Some participants also commented that local authorities could be doing more with the technology they already possess to extract insights from their data. For example, the London Borough of Barking and Dagenham is maximising the use of its GIS tool to optimise bulky waste collection and is already looking for other similar applications, like scheduling graffiti clean-up. Again, leadership is needed to recognise and support opportunities like this, as well as to prioritise data architecture initiatives that will serve as the building blocks of analysis.

Scaling what works remains a challenge

Despite growing evidence and examples of how local government is using data to save money and improve outcomes, learning from one another and scaling what works remains a challenge for the sector.

Frustratingly, as one roundtable participant pointed out, a high degree of scepticism persists on whether proven approaches will work locally. There is a strong ‘not invented here’ view across the sector. Equally, open source tools and technologies, which are used in the development of various analyses and apps, are not being exploited as widely as we’d expect. Innovative collaboration platforms such as CC2I, a co-funding platform that allows public organisations to co-develop and obtain new tools at a fraction of the cost of going it alone, could also be leveraged to a much greater degree.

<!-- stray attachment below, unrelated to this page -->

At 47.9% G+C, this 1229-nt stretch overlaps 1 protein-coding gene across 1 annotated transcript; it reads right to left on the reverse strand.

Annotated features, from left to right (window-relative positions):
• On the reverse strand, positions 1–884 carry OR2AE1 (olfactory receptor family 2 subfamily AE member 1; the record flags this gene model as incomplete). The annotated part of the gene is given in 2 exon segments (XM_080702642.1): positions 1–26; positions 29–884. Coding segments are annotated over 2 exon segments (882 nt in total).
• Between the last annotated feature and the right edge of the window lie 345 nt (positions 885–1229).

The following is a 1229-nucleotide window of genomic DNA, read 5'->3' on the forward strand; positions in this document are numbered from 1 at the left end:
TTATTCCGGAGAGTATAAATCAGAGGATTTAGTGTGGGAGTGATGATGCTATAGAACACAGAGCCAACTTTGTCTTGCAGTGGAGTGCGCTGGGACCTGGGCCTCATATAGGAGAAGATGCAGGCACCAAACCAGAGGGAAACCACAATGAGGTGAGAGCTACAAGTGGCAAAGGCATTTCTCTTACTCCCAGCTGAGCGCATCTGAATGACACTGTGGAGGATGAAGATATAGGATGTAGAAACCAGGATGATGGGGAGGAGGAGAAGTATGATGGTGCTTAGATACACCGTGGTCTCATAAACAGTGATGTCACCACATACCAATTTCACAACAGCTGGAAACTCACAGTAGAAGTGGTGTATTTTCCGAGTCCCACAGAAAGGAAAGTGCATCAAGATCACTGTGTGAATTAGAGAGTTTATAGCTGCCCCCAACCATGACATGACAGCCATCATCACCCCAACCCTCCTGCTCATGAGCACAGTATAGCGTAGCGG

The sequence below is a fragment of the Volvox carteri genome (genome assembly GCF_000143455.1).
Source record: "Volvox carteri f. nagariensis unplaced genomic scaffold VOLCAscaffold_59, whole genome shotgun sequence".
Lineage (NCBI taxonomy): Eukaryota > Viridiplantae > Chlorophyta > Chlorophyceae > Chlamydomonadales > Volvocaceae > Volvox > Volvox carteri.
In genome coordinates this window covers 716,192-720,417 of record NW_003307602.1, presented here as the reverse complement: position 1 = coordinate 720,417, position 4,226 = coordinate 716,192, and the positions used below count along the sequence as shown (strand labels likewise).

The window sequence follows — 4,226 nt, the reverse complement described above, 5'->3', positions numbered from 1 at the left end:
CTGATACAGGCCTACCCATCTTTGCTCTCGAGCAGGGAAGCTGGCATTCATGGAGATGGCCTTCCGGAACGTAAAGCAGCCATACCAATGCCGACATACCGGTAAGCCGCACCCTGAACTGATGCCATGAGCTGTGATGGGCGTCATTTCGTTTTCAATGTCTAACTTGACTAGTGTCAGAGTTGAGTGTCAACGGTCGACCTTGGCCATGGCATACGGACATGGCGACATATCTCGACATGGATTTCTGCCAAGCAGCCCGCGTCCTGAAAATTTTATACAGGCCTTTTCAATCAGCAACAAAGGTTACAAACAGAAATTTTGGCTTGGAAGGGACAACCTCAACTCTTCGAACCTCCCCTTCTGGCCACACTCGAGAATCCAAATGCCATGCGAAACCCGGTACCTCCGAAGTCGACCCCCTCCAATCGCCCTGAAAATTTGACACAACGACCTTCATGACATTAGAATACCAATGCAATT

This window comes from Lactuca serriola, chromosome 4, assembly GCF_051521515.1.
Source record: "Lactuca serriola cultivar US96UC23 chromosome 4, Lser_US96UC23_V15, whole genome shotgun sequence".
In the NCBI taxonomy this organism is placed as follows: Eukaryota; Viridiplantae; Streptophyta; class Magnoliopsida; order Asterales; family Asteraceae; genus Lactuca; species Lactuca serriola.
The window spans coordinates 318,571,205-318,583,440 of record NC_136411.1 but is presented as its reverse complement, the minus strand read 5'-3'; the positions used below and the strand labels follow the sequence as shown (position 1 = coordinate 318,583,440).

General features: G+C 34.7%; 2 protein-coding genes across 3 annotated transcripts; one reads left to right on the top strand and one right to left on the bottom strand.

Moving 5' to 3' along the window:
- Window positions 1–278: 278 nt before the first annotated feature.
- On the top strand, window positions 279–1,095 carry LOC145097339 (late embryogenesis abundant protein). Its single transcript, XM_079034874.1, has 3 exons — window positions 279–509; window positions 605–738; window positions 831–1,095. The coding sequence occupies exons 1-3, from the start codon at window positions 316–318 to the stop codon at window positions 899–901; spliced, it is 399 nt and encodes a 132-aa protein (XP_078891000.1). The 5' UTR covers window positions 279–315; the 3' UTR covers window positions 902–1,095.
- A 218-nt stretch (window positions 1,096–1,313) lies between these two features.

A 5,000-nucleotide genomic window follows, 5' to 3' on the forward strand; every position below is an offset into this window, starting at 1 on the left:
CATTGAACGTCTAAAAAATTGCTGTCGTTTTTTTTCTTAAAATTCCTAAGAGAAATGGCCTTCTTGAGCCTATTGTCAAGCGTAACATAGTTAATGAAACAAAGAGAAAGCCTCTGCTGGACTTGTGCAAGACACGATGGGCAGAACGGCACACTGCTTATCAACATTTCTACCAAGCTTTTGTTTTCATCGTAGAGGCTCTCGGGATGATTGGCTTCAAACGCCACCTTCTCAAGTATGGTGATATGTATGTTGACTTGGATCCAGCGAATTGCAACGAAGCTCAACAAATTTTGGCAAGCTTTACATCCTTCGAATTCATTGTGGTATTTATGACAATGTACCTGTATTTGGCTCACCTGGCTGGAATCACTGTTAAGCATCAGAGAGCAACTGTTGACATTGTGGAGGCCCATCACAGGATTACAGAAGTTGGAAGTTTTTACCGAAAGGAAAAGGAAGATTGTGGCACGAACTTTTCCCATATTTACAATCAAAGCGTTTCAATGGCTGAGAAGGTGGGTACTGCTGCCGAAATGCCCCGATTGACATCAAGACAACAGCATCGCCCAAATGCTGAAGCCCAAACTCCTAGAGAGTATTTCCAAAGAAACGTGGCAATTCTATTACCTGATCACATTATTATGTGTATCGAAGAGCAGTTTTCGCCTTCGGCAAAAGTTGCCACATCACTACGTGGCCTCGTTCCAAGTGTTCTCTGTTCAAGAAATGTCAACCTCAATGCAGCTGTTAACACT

...leadership that understands the opportunities on offer and is able to move the organisation towards data innovation, is essential.

In order to scale what works, our participants agreed the sector needs to create better visibility and engagement around proven and promising approaches. This could be partially achieved by smaller efforts, for example through the use of more creative communication channels, such as Slack. New incentives and funding models - for example an ‘app store’ for local government - are also needed to promote more experimentation and uptake of existing solutions. As with all other key issues raised throughout the discussion, leadership that understands the opportunities on offer and is able to move the organisation towards data innovation, is essential.

Next steps